Suspended Miami City Commissioner Michelle Spence Jones’ trial kicks off Friday.
No, not the criminal trial, in which she will face charges that she misappropriated $50,000 in county grants. That one comes at a later date.
This is the trial in which she argues that Gov. Charlie Crist had no right to deprive her of her commission seat when he suspended her twice following two solid victories at the polls.
She will not battle alone. Supporting Spence-Jones will be five voters from City Commission District 5 who claim that the governor disenfranchised them when he removed the commissioner following her second re-election on Jan. 12.
The five voters: Jackie Lee Bell, Dorothy Quintana, Ella Curry, Levert Jordan Sr. and the Rev. Anthony Tate. They are represented by the local branch of the American Civil Liberties Union (ACLU), which argues that the battle is not for Spence-Jones, but for the citizens of District 5.
Since the governor first suspended Spence-Jones amid grand theft charges last November (charges she denies,) “the voters were granted the right to intervene,” said Muslima Lewis, who directs the Miami ACLU’s Racial Justice Project.
“So they will be there at trial asserting their interests, those interests being that as voters who brought Spence-Jones back into office … with full knowledge of the charges against her, that their right to choose their representative should be respected. And the law supports their position.”
Bell, a feisty 72-year-old, was a legislative aide to Gwendolyn Cherry, Florida’s first black state representative. Bell also volunteered for Spence-Jones’ November and January campaigns, and was among the first to approach the ACLU about what she calls a civil rights issue.
“I felt that they had taken my vote away,” Bell said.
Lewis said that if it stands, this would be the fist time that a governor has re-suspended a public official after the voters decided to choose that person to represent them.
“History supports our argument that this exceeds the governor’s authority,” she said.
The governor argues that the wishes of 2,043 voters don’t trump the interests of all Liberty City and Miami residents.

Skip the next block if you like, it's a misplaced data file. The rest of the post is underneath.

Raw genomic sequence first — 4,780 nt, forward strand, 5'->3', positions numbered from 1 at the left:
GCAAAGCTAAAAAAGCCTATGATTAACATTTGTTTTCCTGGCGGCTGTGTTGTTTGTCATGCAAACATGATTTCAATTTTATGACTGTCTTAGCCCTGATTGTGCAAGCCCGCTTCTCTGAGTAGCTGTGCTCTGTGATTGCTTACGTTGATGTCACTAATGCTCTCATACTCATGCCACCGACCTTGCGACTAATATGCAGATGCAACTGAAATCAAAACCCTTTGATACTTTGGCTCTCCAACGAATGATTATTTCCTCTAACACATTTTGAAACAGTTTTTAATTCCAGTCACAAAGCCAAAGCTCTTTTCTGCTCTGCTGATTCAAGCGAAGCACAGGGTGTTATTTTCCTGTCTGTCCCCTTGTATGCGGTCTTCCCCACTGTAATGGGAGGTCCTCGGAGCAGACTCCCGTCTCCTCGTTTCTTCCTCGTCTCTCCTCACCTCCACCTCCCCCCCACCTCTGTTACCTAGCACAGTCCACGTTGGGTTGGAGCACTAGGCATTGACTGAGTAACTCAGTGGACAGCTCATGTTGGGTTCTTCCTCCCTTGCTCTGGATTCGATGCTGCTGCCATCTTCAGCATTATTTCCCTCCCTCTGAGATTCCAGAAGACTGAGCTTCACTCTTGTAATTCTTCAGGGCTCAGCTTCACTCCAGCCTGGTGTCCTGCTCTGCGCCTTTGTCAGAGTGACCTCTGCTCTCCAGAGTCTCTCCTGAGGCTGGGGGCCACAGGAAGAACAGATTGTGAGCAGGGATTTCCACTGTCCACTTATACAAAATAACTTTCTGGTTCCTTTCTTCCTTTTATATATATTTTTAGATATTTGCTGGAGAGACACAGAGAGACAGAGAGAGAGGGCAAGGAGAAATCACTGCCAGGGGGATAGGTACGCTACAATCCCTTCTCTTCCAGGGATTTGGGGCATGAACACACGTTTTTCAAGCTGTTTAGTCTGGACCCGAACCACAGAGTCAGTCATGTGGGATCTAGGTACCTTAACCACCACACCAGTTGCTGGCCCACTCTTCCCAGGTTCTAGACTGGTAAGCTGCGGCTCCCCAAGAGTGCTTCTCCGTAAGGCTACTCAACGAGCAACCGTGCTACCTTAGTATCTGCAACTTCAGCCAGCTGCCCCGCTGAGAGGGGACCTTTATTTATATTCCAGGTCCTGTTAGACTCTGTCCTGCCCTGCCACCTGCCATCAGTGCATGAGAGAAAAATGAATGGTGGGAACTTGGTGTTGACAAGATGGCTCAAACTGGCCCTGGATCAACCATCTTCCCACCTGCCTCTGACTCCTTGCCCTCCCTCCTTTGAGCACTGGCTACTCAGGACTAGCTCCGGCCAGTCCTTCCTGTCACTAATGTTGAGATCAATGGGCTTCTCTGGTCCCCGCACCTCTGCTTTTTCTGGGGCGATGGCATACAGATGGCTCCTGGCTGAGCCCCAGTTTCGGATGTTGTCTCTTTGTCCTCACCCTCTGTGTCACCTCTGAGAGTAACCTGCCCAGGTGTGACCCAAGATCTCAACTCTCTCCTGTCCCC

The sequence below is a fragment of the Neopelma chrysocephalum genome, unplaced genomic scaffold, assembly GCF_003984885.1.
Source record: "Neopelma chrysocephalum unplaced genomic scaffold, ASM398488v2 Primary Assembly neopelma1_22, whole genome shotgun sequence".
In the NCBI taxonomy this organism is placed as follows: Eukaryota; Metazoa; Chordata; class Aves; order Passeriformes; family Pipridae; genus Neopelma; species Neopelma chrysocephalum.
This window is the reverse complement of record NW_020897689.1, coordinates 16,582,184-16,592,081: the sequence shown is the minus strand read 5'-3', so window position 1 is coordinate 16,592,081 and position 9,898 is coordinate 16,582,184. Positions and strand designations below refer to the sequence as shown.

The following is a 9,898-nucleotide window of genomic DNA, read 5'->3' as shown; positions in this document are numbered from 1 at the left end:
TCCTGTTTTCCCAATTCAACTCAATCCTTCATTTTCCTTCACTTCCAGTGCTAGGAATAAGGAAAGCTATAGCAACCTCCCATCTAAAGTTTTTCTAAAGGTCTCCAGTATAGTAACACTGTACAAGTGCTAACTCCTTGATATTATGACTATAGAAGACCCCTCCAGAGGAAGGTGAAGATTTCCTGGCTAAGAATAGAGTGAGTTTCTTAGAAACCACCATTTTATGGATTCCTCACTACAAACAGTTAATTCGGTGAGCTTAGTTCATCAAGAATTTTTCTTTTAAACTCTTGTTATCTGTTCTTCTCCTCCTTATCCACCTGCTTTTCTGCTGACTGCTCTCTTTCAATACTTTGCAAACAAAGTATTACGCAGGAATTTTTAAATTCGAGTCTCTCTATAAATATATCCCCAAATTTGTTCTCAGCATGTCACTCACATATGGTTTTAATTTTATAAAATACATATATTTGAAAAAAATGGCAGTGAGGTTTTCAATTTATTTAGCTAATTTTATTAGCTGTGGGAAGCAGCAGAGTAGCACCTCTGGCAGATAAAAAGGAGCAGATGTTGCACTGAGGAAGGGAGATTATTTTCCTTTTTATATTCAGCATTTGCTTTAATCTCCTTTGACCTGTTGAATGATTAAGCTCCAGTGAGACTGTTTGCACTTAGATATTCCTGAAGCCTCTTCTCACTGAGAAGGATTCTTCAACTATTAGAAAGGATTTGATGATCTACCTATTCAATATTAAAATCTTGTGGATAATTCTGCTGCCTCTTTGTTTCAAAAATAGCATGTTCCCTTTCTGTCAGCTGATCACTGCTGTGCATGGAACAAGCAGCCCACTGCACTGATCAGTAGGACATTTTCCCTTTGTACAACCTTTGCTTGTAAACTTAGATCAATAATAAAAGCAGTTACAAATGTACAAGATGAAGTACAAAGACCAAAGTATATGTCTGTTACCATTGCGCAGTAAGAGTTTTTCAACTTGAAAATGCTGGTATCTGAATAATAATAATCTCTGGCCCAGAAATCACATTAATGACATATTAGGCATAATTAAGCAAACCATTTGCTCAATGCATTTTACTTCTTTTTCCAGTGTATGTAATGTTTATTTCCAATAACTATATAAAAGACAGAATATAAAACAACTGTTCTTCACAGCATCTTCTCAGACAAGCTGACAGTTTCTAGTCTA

He’s not alone.
Marvin Weeks, an artist who sits on Miami’s Arts and Entertainment Council, and who happens to be one of the grantees whose funds Spence-Jones is accused of pilfering, points out that he recently walked the area surrounding the Liberty Square apartments and was unable to find a single newspaper for sale in any convenience store. Weeks said that District 5 voters often don’t participate because they’re not being informed.
“Of the majority of the citizens, 2,000 people voted,” says Weeks. “What about the rest of the citizens who even if they may not have voted, have a right to be represented by someone who is without question of political mischief?”
Lewis dismisses that argument.
“We have a process of participatory democracy where the voters who participate choose their representative,” she said. “That’s fundamental to our democratic process.”
Indeed, every registered voter in District 5 had the opportunity to weigh in last November and in January. As Lewis points out, low turnout has never before been cited as a reason to assert that the elected person is not the legitimate representative.
“Back in 2000 we lost our vote,” said Bell, apparently referring to the 2000 controversial presidential election. “I did this because the parents who raised me stood up for me. My grandparents stood up for my parents, and I cannot face my three great grandchildren and not stand up for them.”
Point taken. The voters may or may not have seen the ethical storm coming last November, but in January, most who voted knew, or should have known, the deal. At this stage, it’s not the will of 2,043 people (out of 39,617 registered voters) deciding who represents District 5; it’s the will of four city commissioners who don’t live in, and have no reason to especially care about, District 5.
And they chose someone, the Rev. Richard Dunn, who entered office as a politically neutered lame duck after he agreed not to run for re-election as a condition of his appointment.
As a result, District 5 has only a “placeholder” commissioner at a time of dire need, from the ongoing economic drought in Overtown and Liberty City to the influx of post-earthquake migrants in Little Haiti.
Meanwhile, Spence-Jones promises to take her case all the way to the Florida Supreme Court if necessary.
It’s time we stopped treating voters like children, and stopped wasting the public’s time and money arguing over whether citizens should be rescued from the consequences of their own votes (or non-votes.) Michelle Spence-Jones will soon face the judgment of a court of law.
Until then, District 5 voted for her. Let her serve.